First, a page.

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Overall, 11% of high school students leave school without a diploma, and the percentage is higher for at-risk populations. High school graduates earn higher salaries and are healthier and more law abiding than dropouts. Research is limited on the motivation of at-risk students to graduate from high school related to their technological identity to include technology and social media in their learning schema. This qualitative case study explored at-risk students' perceptions of social media, personal learning networks, and informal learning in facilitating their graduation. Pink's concept of motivation, Siemens's connectivism theory, and Bingham and Conner's theory of engagement and social learning provided the conceptual framework. Interviews were conducted with 11 at-risk students identified by one Charter school: 4 students at-risk of dropping out, 3 dropouts planning to return, and 4 dropouts who had returned to high school. Open coding was used to identify rich themes and patterns that may help at-risk students succeed in school. Of the 5 themes identified 4 related to technology identity: transference to learning, relationships with personal learning communities and social networks, bridging technologies, and connected knowledge. Relationships with instructors and the school community also emerged as a theme. Connecting familiar and accessible technologies with formal learning could provide additional means of supporting academic success. Permitting the use of smart phones and social media to provide technological access to learning materials and instructors may create a motivating learning environment where students are willing to remain in high school to obtain a degree. Potential social and work benefits beyond high school may accrue for students.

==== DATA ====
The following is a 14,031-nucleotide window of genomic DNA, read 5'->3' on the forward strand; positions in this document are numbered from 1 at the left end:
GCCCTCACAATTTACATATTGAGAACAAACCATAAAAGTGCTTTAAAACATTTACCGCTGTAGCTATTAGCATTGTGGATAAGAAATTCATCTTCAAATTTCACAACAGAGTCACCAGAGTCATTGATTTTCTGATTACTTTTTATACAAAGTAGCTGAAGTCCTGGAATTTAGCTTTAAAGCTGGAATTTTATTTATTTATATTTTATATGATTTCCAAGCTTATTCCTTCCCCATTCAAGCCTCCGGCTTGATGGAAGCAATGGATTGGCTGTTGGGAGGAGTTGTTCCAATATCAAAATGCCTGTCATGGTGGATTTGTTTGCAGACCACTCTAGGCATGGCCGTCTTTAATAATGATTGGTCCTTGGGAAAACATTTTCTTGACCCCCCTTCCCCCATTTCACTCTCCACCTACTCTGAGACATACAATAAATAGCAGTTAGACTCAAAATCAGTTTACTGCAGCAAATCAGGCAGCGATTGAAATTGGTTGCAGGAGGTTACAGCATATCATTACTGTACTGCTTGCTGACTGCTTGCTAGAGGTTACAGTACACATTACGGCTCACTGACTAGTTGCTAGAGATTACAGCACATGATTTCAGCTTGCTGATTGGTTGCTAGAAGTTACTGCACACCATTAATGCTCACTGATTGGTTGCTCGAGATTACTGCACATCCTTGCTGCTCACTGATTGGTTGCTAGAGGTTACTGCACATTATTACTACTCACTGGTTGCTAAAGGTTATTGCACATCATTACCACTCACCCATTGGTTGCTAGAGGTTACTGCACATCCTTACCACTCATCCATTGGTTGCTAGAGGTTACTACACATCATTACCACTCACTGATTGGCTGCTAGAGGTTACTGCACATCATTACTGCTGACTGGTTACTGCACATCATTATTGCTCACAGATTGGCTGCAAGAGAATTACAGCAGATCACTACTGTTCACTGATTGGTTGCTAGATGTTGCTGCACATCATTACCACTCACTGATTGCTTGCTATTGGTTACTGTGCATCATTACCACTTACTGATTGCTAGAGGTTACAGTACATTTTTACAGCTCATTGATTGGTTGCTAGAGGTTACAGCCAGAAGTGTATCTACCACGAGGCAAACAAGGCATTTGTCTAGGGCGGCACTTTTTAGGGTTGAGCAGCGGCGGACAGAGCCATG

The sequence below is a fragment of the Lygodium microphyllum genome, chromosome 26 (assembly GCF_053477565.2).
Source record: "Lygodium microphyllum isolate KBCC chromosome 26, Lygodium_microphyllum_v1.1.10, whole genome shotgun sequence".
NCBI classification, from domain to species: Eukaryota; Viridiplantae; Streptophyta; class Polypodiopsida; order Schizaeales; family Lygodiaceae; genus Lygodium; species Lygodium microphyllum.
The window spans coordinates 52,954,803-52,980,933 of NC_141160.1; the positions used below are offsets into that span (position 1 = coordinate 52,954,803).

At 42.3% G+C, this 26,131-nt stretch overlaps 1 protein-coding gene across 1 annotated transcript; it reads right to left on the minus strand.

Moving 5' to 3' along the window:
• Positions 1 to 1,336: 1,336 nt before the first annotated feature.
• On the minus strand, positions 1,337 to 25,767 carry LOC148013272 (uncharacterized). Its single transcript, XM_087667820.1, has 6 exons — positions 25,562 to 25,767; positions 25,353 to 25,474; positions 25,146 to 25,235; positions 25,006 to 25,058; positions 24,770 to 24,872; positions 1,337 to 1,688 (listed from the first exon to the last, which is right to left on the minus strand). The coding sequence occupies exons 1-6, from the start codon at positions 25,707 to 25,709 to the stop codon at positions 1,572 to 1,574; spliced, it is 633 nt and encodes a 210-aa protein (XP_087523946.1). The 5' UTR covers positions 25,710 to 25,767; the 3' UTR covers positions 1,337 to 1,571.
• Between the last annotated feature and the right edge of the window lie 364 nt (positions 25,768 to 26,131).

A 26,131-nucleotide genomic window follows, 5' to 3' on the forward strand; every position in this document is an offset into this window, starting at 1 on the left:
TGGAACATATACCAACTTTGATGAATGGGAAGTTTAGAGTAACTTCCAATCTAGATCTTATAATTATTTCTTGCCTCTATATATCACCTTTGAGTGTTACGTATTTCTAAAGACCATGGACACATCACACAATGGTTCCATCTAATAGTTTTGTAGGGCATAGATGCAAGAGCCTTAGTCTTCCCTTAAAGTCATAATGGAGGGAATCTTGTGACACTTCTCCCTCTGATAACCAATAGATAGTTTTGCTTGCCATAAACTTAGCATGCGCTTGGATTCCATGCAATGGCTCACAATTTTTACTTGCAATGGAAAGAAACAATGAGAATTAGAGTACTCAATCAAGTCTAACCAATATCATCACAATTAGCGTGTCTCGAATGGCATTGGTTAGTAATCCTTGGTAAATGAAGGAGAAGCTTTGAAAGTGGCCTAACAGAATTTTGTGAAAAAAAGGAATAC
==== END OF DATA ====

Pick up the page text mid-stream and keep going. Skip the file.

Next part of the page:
Yard, Rebecca Mix, "Technology and Social Media in Motivating At-Risk High School Students to Complete High School" (2015). Walden Dissertations and Doctoral Studies. 1767.